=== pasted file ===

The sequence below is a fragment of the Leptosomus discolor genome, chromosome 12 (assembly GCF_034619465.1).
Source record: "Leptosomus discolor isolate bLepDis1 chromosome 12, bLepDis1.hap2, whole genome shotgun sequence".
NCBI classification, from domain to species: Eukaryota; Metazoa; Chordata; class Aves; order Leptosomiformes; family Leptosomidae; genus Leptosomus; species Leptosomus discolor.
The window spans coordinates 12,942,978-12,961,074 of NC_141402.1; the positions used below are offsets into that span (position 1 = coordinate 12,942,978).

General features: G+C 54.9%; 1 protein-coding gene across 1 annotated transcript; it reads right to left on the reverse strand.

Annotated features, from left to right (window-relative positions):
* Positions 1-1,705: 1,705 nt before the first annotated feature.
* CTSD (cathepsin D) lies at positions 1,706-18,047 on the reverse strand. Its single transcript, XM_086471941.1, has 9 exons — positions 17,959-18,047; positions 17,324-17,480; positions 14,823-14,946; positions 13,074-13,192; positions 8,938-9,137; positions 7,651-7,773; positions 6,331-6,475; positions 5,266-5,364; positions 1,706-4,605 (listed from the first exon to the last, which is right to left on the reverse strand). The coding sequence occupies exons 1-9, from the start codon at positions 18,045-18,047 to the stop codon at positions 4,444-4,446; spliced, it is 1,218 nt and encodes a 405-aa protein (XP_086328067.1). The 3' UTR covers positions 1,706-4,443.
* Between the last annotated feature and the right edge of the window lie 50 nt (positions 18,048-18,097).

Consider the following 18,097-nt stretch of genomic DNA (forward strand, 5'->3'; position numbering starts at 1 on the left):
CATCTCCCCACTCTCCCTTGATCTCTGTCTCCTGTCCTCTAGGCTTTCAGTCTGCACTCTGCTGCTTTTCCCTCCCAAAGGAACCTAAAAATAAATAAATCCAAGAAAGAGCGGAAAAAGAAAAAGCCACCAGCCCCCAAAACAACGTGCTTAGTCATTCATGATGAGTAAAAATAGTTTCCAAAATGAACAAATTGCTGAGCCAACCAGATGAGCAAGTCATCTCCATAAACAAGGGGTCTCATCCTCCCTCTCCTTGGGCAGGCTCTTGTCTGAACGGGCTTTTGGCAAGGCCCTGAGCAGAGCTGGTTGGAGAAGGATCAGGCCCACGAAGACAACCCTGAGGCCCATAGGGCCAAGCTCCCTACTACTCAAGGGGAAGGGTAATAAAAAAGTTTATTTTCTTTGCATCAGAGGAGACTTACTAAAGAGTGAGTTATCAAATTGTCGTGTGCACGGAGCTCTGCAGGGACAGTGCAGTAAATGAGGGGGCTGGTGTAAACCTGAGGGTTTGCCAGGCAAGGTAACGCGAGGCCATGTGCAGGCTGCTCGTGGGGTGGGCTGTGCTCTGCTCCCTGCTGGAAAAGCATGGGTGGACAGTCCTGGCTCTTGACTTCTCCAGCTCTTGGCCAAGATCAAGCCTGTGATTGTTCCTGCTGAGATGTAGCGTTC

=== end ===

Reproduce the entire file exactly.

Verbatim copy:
The sequence below is a fragment of the Leptosomus discolor genome, chromosome 12 (assembly GCF_034619465.1).
Source record: "Leptosomus discolor isolate bLepDis1 chromosome 12, bLepDis1.hap2, whole genome shotgun sequence".
NCBI classification, from domain to species: Eukaryota; Metazoa; Chordata; class Aves; order Leptosomiformes; family Leptosomidae; genus Leptosomus; species Leptosomus discolor.
The window spans coordinates 12,942,978-12,961,074 of NC_141402.1; the positions used below are offsets into that span (position 1 = coordinate 12,942,978).

General features: G+C 54.9%; 1 protein-coding gene across 1 annotated transcript; it reads right to left on the reverse strand.

Annotated features, from left to right (window-relative positions):
* Positions 1-1,705: 1,705 nt before the first annotated feature.
* CTSD (cathepsin D) lies at positions 1,706-18,047 on the reverse strand. Its single transcript, XM_086471941.1, has 9 exons — positions 17,959-18,047; positions 17,324-17,480; positions 14,823-14,946; positions 13,074-13,192; positions 8,938-9,137; positions 7,651-7,773; positions 6,331-6,475; positions 5,266-5,364; positions 1,706-4,605 (listed from the first exon to the last, which is right to left on the reverse strand). The coding sequence occupies exons 1-9, from the start codon at positions 18,045-18,047 to the stop codon at positions 4,444-4,446; spliced, it is 1,218 nt and encodes a 405-aa protein (XP_086328067.1). The 3' UTR covers positions 1,706-4,443.
* Between the last annotated feature and the right edge of the window lie 50 nt (positions 18,048-18,097).

Consider the following 18,097-nt stretch of genomic DNA (forward strand, 5'->3'; position numbering starts at 1 on the left):
CATCTCCCCACTCTCCCTTGATCTCTGTCTCCTGTCCTCTAGGCTTTCAGTCTGCACTCTGCTGCTTTTCCCTCCCAAAGGAACCTAAAAATAAATAAATCCAAGAAAGAGCGGAAAAAGAAAAAGCCACCAGCCCCCAAAACAACGTGCTTAGTCATTCATGATGAGTAAAAATAGTTTCCAAAATGAACAAATTGCTGAGCCAACCAGATGAGCAAGTCATCTCCATAAACAAGGGGTCTCATCCTCCCTCTCCTTGGGCAGGCTCTTGTCTGAACGGGCTTTTGGCAAGGCCCTGAGCAGAGCTGGTTGGAGAAGGATCAGGCCCACGAAGACAACCCTGAGGCCCATAGGGCCAAGCTCCCTACTACTCAAGGGGAAGGGTAATAAAAAAGTTTATTTTCTTTGCATCAGAGGAGACTTACTAAAGAGTGAGTTATCAAATTGTCGTGTGCACGGAGCTCTGCAGGGACAGTGCAGTAAATGAGGGGGCTGGTGTAAACCTGAGGGTTTGCCAGGCAAGGTAACGCGAGGCCATGTGCAGGCTGCTCGTGGGGTGGGCTGTGCTCTGCTCCCTGCTGGAAAAGCATGGGTGGACAGTCCTGGCTCTTGACTTCTCCAGCTCTTGGCCAAGATCAAGCCTGTGATTGTTCCTGCTGAGATGTAGCGTTC